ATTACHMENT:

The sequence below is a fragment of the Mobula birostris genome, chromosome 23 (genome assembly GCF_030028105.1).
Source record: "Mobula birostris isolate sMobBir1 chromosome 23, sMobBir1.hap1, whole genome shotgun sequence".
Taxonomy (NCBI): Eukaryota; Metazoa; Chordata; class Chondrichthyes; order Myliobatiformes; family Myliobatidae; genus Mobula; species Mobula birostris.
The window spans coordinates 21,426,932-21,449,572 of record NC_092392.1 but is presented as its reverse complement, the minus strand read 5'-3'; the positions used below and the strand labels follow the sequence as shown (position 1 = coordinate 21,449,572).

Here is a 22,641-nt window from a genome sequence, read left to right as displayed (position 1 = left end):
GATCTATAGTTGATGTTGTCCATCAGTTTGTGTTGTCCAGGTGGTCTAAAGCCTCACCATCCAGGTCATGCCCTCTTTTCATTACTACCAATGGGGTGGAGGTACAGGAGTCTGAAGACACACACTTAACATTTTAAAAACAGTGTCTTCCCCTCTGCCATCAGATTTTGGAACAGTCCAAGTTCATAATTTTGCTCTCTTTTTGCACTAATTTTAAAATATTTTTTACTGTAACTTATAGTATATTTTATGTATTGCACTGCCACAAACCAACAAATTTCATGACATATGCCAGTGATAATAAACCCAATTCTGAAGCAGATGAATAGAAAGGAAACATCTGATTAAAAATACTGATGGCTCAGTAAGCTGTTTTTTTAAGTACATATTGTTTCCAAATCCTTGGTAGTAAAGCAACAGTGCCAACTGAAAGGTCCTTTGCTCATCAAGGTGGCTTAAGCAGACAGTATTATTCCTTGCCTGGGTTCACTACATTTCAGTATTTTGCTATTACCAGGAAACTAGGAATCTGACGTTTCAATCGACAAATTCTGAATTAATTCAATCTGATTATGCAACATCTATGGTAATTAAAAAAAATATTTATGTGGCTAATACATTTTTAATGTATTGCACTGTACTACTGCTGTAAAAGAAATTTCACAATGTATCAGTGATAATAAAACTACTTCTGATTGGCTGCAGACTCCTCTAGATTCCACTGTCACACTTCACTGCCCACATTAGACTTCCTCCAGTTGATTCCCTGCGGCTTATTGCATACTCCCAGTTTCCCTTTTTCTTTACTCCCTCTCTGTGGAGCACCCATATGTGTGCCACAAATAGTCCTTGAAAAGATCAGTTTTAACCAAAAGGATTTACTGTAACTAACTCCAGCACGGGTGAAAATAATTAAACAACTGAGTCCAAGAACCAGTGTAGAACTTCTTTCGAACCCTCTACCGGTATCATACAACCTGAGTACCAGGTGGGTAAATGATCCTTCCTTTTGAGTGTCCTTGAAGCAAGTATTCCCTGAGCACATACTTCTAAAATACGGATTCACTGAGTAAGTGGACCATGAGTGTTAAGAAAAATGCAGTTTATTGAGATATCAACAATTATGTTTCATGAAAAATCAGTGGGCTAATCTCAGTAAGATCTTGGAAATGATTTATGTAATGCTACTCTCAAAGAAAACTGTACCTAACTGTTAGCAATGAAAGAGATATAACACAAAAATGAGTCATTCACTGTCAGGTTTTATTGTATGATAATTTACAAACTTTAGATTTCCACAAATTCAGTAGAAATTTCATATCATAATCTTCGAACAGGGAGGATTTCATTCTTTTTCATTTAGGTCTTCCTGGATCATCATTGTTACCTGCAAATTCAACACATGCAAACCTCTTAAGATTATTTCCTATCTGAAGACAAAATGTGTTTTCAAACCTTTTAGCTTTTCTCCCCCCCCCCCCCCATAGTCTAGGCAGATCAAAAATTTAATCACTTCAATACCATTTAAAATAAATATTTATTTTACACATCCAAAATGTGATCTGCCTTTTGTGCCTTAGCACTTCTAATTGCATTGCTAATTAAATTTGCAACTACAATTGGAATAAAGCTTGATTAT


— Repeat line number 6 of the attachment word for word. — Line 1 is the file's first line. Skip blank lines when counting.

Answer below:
GATCTATAGTTGATGTTGTCCATCAGTTTGTGTTGTCCAGGTGGTCTAAAGCCTCACCATCCAGGTCATGCCCTCTTTTCATTACTACCAATGGGGTGGAGGTACAGGAGTCTGAAGACACACACTTAACATTTTAAAAACAGTGTCTTCCCCTCTGCCATCAGATTTTGGAACAGTCCAAGTTCATAATTTTGCTCTCTTTTTGCACTAATTTTAAAATATTTTTTACTGTAACTTATAGTATATTTTATGTATTGCACTGCCACAAACCAACAAATTTCATGACATATGCCAGTGATAATAAACCCAATTCTGAAGCAGATGAATAGAAAGGAAACATCTGATTAAAAATACTGATGGCTCAGTAAGCTGTTTTTTTAAGTACATATTGTTTCCAAATCCTTGGTAGTAAAGCAACAGTGCCAACTGAAAGGTCCTTTGCTCATCAAGGTGGCTTAAGCAGACAGTATTATTCCTTGCCTGGGTTCACTACATTTCAGTATTTTGCTATTACCAGGAAACTAGGAATCTGACGTTTCAATCGACAAATTCTGAATTAATTCAATCTGATTATGCAACATCTATGGTAATTAAAAAAAATATTTATGTGGCTAATACATTTTTAATGTATTGCACTGTACTACTGCTGTAAAAGAAATTTCACAATGTATCAGTGATAATAAAACTACTTCTGATTGGCTGCAGACTCCTCTAGATTCCACTGTCACACTTCACTGCCCACATTAGACTTCCTCCAGTTGATTCCCTGCGGCTTATTGCATACTCCCAGTTTCCCTTTTTCTTTACTCCCTCTCTGTGGAGCACCCATATGTGTGCCACAAATAGTCCTTGAAAAGATCAGTTTTAACCAAAAGGATTTACTGTAACTAACTCCAGCACGGGTGAAAATAATTAAACAACTGAGTCCAAGAACCAGTGTAGAACTTCTTTCGAACCCTCTACCGGTATCATACAACCTGAGTACCAGGTGGGTAAATGATCCTTCCTTTTGAGTGTCCTTGAAGCAAGTATTCCCTGAGCACATACTTCTAAAATACGGATTCACTGAGTAAGTGGACCATGAGTGTTAAGAAAAATGCAGTTTATTGAGATATCAACAATTATGTTTCATGAAAAATCAGTGGGCTAATCTCAGTAAGATCTTGGAAATGATTTATGTAATGCTACTCTCAAAGAAAACTGTACCTAACTGTTAGCAATGAAAGAGATATAACACAAAAATGAGTCATTCACTGTCAGGTTTTATTGTATGATAATTTACAAACTTTAGATTTCCACAAATTCAGTAGAAATTTCATATCATAATCTTCGAACAGGGAGGATTTCATTCTTTTTCATTTAGGTCTTCCTGGATCATCATTGTTACCTGCAAATTCAACACATGCAAACCTCTTAAGATTATTTCCTATCTGAAGACAAAATGTGTTTTCAAACCTTTTAGCTTTTCTCCCCCCCCCCCCCCATAGTCTAGGCAGATCAAAAATTTAATCACTTCAATACCATTTAAAATAAATATTTATTTTACACATCCAAAATGTGATCTGCCTTTTGTGCCTTAGCACTTCTAATTGCATTGCTAATTAAATTTGCAACTACAATTGGAATAAAGCTTGATTAT